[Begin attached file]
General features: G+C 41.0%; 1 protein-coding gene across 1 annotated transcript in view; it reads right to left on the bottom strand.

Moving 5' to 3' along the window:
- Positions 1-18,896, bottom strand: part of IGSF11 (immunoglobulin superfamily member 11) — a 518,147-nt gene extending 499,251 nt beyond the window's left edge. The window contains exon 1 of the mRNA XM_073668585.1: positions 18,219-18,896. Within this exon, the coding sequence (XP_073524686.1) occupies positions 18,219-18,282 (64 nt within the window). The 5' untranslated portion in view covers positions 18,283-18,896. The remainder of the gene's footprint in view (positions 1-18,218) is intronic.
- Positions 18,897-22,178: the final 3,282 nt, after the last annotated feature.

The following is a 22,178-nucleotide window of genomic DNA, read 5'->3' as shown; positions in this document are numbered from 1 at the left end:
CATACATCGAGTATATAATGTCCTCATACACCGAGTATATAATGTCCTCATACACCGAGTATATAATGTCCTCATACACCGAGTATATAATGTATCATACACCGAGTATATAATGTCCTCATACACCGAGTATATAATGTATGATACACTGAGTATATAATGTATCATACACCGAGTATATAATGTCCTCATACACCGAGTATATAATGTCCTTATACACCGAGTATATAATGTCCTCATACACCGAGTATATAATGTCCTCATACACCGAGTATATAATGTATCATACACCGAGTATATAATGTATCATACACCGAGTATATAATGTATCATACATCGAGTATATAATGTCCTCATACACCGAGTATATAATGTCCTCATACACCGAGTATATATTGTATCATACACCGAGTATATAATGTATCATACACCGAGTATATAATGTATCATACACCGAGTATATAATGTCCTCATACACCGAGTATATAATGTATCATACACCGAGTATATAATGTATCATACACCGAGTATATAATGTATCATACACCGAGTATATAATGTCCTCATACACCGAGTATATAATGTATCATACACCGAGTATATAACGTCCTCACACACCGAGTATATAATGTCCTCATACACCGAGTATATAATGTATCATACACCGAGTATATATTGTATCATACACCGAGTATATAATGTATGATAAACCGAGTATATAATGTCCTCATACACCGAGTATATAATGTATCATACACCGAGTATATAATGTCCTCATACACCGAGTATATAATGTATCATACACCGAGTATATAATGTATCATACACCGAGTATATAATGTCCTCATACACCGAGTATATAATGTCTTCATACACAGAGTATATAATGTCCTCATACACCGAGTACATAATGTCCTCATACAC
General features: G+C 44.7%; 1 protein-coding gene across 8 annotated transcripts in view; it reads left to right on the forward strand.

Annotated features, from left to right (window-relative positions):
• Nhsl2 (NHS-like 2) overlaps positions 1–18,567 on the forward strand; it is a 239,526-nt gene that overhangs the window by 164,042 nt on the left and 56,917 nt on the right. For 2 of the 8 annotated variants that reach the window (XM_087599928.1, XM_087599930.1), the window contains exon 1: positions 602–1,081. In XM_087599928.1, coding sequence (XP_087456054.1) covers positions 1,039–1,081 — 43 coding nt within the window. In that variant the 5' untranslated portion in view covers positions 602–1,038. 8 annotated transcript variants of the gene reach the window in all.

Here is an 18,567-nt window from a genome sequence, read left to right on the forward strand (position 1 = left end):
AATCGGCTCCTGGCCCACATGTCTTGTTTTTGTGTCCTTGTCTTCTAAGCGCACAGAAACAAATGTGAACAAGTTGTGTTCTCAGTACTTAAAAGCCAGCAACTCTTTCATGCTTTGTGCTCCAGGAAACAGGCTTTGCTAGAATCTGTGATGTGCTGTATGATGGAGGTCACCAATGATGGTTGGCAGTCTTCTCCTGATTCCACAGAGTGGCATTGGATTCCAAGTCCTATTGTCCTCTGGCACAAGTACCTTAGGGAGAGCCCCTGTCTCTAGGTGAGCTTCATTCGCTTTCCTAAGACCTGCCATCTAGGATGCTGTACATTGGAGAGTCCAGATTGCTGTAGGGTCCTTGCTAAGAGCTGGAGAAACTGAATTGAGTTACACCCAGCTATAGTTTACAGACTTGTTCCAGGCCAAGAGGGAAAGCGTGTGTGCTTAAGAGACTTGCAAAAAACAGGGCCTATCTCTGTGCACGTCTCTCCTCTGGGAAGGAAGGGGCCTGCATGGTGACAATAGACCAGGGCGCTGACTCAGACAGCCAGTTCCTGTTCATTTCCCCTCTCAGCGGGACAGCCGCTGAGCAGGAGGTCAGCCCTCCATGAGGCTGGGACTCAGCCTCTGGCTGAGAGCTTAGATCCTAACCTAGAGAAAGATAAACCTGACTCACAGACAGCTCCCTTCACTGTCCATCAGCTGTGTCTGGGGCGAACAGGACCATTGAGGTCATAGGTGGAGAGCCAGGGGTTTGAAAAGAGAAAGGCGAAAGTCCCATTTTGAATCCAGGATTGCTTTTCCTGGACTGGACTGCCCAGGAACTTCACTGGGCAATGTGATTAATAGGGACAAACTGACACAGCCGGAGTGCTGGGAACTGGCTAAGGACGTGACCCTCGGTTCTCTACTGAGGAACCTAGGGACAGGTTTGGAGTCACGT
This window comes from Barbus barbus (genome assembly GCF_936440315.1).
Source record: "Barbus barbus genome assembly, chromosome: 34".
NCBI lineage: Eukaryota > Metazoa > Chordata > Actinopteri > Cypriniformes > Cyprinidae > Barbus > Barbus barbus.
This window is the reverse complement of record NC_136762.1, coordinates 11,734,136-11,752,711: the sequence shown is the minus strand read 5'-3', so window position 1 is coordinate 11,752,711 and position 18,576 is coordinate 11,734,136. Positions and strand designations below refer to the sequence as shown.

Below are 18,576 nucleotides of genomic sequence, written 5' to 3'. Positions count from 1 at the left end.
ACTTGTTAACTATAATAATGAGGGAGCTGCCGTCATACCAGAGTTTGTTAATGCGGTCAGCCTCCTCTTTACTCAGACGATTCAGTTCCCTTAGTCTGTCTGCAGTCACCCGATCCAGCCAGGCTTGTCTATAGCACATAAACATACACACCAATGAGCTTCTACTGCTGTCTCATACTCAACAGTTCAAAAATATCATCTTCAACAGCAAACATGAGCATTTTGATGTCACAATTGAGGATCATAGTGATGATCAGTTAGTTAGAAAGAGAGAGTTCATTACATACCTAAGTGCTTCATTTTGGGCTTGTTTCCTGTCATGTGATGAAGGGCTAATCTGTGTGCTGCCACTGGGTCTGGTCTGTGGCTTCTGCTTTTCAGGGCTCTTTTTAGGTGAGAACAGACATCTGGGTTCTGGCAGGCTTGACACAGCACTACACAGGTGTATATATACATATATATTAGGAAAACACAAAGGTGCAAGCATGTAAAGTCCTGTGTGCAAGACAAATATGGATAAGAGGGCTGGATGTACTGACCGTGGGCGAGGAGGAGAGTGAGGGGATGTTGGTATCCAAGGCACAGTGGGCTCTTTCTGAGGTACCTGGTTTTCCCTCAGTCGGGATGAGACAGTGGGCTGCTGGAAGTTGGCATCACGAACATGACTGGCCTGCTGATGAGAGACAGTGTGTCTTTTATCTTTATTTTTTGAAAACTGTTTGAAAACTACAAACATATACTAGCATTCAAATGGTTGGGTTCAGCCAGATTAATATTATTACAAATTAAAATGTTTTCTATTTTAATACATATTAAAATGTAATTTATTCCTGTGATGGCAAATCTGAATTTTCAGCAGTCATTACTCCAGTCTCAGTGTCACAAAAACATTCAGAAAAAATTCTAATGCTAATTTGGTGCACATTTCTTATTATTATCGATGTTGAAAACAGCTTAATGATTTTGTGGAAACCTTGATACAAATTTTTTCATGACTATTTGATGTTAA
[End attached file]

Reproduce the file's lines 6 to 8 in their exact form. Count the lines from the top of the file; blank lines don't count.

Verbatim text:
CATACATCGAGTATATAATGTCCTCATACACCGAGTATATAATGTCCTCATACACCGAGTATATAATGTCCTCATACACCGAGTATATAATGTATCATACACCGAGTATATAATGTCCTCATACACCGAGTATATAATGTATGATACACTGAGTATATAATGTATCATACACCGAGTATATAATGTCCTCATACACCGAGTATATAATGTCCTTATACACCGAGTATATAATGTCCTCATACACCGAGTATATAATGTCCTCATACACCGAGTATATAATGTATCATACACCGAGTATATAATGTATCATACACCGAGTATATAATGTATCATACATCGAGTATATAATGTCCTCATACACCGAGTATATAATGTCCTCATACACCGAGTATATATTGTATCATACACCGAGTATATAATGTATCATACACCGAGTATATAATGTATCATACACCGAGTATATAATGTCCTCATACACCGAGTATATAATGTATCATACACCGAGTATATAATGTATCATACACCGAGTATATAATGTATCATACACCGAGTATATAATGTCCTCATACACCGAGTATATAATGTATCATACACCGAGTATATAACGTCCTCACACACCGAGTATATAATGTCCTCATACACCGAGTATATAATGTATCATACACCGAGTATATATTGTATCATACACCGAGTATATAATGTATGATAAACCGAGTATATAATGTCCTCATACACCGAGTATATAATGTATCATACACCGAGTATATAATGTCCTCATACACCGAGTATATAATGTATCATACACCGAGTATATAATGTATCATACACCGAGTATATAATGTCCTCATACACCGAGTATATAATGTCTTCATACACAGAGTATATAATGTCCTCATACACCGAGTACATAATGTCCTCATACAC
General features: G+C 44.7%; 1 protein-coding gene across 8 annotated transcripts in view; it reads left to right on the forward strand.

Annotated features, from left to right (window-relative positions):